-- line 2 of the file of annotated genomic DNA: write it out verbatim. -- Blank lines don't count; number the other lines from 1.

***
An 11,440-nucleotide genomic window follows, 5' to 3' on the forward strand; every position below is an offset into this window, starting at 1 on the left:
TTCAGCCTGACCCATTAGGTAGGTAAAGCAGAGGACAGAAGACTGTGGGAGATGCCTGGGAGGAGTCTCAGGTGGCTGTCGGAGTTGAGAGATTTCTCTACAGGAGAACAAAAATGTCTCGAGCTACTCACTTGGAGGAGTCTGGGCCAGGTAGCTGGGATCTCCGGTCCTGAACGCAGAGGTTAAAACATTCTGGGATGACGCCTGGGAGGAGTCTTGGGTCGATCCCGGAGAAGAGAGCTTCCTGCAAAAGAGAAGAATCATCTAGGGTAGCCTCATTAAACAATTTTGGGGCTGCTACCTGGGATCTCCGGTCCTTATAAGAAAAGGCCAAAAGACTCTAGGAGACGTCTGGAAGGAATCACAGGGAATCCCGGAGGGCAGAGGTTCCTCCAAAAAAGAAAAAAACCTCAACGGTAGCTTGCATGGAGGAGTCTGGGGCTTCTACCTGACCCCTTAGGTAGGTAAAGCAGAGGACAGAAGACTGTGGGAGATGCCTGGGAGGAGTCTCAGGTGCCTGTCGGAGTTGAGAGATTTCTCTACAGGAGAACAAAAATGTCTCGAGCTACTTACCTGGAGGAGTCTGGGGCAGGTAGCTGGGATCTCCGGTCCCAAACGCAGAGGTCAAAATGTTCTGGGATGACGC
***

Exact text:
TTCAGCCTGACCCATTAGGTAGGTAAAGCAGAGGACAGAAGACTGTGGGAGATGCCTGGGAGGAGTCTCAGGTGGCTGTCGGAGTTGAGAGATTTCTCTACAGGAGAACAAAAATGTCTCGAGCTACTCACTTGGAGGAGTCTGGGCCAGGTAGCTGGGATCTCCGGTCCTGAACGCAGAGGTTAAAACATTCTGGGATGACGCCTGGGAGGAGTCTTGGGTCGATCCCGGAGAAGAGAGCTTCCTGCAAAAGAGAAGAATCATCTAGGGTAGCCTCATTAAACAATTTTGGGGCTGCTACCTGGGATCTCCGGTCCTTATAAGAAAAGGCCAAAAGACTCTAGGAGACGTCTGGAAGGAATCACAGGGAATCCCGGAGGGCAGAGGTTCCTCCAAAAAAGAAAAAAACCTCAACGGTAGCTTGCATGGAGGAGTCTGGGGCTTCTACCTGACCCCTTAGGTAGGTAAAGCAGAGGACAGAAGACTGTGGGAGATGCCTGGGAGGAGTCTCAGGTGCCTGTCGGAGTTGAGAGATTTCTCTACAGGAGAACAAAAATGTCTCGAGCTACTTACCTGGAGGAGTCTGGGGCAGGTAGCTGGGATCTCCGGTCCCAAACGCAGAGGTCAAAATGTTCTGGGATGACGC